MIAMI -- If Tom Brady goes awhile without a 300-yard passing game, it's a slump. If Tim Lincecum has a stretch without a 10-strikeout game, one wonders what's wrong.
It's the same with Miami forward LeBron James. When he had failed to reach 30 points for nine straight games, his longest such streak since early in his second season of 2004-05, it was a drought.
Well, James corrected that Tuesday night at AmericanAirlines Arena. With the Heat without fellow scoring star Dwyane Wade due to a sore left knee, James stepped up to score a season-high 41 points in a 99-93 win over Philadelphia.
"I guess so," James said when asked if he had been in a slump by his standards. "I don't know. It doesn't really matter to me about scoring. I never base my career on scoring and 30-point games or whatever the streak is."
James hadn't reached 30 points since he had 35 March 14 at Chicago. In his previous nine games, he had averaged 21.0 points to drop his seasonal average to 26.5 and career mark to 27.6.
But James took over when the Heat needed him Tuesday. He scored 23 points in the second half, including 15 in the fourth quarter, as Miami stormed back from a 54-51 halftime deficit and broke away from 86-83 lead with 2 minutes left in the game.
The win provided the formality of the Heat clinching a playoff berth. And they won their 16th straight home game, two shy of the team record.
"It's good," Heat forward Chris Bosh said of James getting his second 40-point game of the season and first since scoring 40 Feb. 1 at Milwaukee. "(James' scoring ability) never leaves him. It was good just to see him aggressive and put everything behind him and just play basketball. We all know that he can score. He knows that he can score. And it's been a while since I've seen him have a 40-point game, and I think this is a great confidence builder."
Since James' previous game of 30 or more, he had banged his head in a game and suffered injuries to his right (shooting) elbow and left finger. The nine-game slowdown, during which the Heat went 6-3, included James shooting 48.1 percent to drop his seasonal mark to 53.5.
James also during those three tough weeks lost the grip he had to win a third MVP award. Most NBA insiders believe he has fallen behind Oklahoma City forward Kevin Durant, but James can do something about that Wednesday when the Thunder visits American Airlines Arena.
Miami coach Erik Spoelstra said he's "hopeful" Wade will return. Spoelstra learned about two hours before tipoff that Wade wouldn't be able to go due to to lingering soreness from banging knees in Sunday's 91-72 loss at Boston.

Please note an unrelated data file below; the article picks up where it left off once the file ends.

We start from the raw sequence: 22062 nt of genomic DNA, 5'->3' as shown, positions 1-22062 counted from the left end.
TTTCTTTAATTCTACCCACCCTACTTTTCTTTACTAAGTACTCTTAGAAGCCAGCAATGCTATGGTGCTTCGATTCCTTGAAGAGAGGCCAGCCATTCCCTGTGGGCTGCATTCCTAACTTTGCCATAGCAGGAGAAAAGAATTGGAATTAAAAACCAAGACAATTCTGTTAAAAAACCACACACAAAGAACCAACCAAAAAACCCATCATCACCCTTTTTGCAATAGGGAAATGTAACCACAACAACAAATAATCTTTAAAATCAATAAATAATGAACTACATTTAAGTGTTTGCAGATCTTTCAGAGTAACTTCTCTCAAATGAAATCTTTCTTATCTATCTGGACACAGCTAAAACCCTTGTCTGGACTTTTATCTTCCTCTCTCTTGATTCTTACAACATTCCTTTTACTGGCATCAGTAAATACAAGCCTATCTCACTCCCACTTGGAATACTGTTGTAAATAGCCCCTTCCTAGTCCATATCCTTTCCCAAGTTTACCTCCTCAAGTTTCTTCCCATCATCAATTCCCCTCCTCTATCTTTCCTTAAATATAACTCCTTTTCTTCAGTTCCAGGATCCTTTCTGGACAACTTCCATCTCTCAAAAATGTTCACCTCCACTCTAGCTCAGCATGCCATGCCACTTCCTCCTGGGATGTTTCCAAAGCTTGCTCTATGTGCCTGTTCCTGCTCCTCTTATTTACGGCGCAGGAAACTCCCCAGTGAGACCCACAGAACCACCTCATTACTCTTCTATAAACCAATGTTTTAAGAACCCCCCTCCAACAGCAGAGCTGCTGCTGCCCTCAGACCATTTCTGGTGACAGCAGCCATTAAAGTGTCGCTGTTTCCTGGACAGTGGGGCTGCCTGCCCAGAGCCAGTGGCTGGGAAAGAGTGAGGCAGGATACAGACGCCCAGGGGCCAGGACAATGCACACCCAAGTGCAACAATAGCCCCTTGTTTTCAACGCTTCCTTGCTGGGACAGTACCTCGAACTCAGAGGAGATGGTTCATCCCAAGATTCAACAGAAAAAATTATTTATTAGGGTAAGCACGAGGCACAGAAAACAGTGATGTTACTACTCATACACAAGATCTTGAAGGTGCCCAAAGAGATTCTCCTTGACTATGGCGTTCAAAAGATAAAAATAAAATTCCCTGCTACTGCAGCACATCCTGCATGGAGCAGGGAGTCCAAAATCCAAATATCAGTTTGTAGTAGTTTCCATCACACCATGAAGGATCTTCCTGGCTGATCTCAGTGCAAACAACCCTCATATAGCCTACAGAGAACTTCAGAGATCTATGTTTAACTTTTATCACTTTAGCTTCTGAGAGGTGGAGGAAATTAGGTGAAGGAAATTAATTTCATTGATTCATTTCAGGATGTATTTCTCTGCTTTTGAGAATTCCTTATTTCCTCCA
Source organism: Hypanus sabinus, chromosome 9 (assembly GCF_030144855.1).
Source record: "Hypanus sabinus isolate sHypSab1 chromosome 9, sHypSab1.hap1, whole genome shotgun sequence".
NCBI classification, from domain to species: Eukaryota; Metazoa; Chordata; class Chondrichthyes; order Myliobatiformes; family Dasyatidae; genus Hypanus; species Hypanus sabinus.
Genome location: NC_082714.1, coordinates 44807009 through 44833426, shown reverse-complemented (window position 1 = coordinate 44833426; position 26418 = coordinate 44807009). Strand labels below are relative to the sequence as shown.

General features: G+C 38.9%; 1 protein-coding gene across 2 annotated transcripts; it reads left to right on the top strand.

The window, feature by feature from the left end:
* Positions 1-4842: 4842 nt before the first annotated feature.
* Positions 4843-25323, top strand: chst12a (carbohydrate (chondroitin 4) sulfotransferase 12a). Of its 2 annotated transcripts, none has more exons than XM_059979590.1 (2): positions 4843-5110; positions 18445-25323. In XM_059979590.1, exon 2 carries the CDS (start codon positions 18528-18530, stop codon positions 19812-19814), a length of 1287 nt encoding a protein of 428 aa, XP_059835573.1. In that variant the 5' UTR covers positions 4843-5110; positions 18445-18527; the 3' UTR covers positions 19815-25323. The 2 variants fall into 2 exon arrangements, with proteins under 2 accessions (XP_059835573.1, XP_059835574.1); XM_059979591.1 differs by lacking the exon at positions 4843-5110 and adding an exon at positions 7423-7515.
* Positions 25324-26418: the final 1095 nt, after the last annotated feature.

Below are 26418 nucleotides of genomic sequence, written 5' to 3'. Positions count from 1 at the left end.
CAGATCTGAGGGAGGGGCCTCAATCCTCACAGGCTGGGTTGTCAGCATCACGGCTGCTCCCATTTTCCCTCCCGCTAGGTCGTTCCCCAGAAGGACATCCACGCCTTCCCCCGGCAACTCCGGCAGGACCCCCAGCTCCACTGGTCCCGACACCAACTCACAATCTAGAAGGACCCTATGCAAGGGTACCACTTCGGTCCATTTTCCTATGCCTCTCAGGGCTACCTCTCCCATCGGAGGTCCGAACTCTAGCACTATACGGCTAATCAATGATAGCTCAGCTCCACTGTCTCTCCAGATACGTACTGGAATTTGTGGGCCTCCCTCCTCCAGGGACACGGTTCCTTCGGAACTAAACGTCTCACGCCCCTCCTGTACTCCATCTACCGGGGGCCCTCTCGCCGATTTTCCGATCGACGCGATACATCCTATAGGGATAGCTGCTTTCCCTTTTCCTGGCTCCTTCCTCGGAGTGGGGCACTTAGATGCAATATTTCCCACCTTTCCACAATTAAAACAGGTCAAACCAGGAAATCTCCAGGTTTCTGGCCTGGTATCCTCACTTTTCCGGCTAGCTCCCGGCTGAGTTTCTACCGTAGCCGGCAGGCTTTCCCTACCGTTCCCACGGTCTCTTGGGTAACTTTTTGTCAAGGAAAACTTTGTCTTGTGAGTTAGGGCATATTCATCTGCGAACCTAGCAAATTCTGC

"We're not weighing opponents or anything like that," said Spoelstra, dismissing any speculation that Wade, no longer a youngster at 30, was being rested for Wednesday's big game. "But I think we'll see some significant progress in the next 24 hours and then we'll reevaluate (Wade) before the (Thunder) game."
James said he had hints Wade might not play as Tuesday's tipoff approached.
"I wasn't surprised," said James, whose Heat are 9-1 this season in games Wade has missed. "There was a little bit of a chance. He had talked about his knee kind of bothering him a little bit. But we were ready for him to play. And, if not, guys were ready to step up."
One who did was point guard Mario Chalmers, whose 19 points were his best effort since Feb. 21. Bosh added 17 points but that's about his average.
Shane Battier got the start for Wade. But that wasn't the only lineup change Spoelstra made.
Getting the call at center in place of Joel Anthony was recently acquired Ronny Turiaf, who provides more offense and Tuesday had six points and six rebounds in 23 minutes. Anthony had started 50 of the first 51 games, missing one due to injury.
"This is not in cement," said Spoelstra of the move, saying he liked how Turiaf played and that he often has wanted Anthony in a situation where he provides "energy" off the bench.
After the Heat was battered in Beantown, Spoelstra was looking for energy anywhere he could get it. In the end, James picked a great time to have his highest-scoring game since he had 43 points March 18, 2011 at Atlanta.
"We needed it, quite frankly," Spoelstra said. "There is no question about it, with Dwyane out, we knew (James) would have to shoulder a little bit more offensively and the ball was going though him a little more often."
It helped James even more when Philadelphia defensive specialist Andre Iguodala was lost for the game late in the third quarter when Chalmers inadvertently hit him and he suffered a left eye contusion. Iguodala said after the hit he was "seeing double," but that he soon was much better.
It only looked to the 76ers the rest of the way that two LeBron Jameses were swooping down the lane. James was all over the place in the fourth quarter, shooting 4-of-7 from the field and 7-of-9 from the foul line.
"At the end of the game, LeBron James showed why he is one of the great players in the game, if not the greatest," said 76ers coach Doug Collins.
With praise like that, now you know why there are far different standards for James than others. Nine straight games without scoring 30 points definitely was a slump.
Chris Tomasson can be reached at firstname.lastname@example.org or on Twitter@christomasson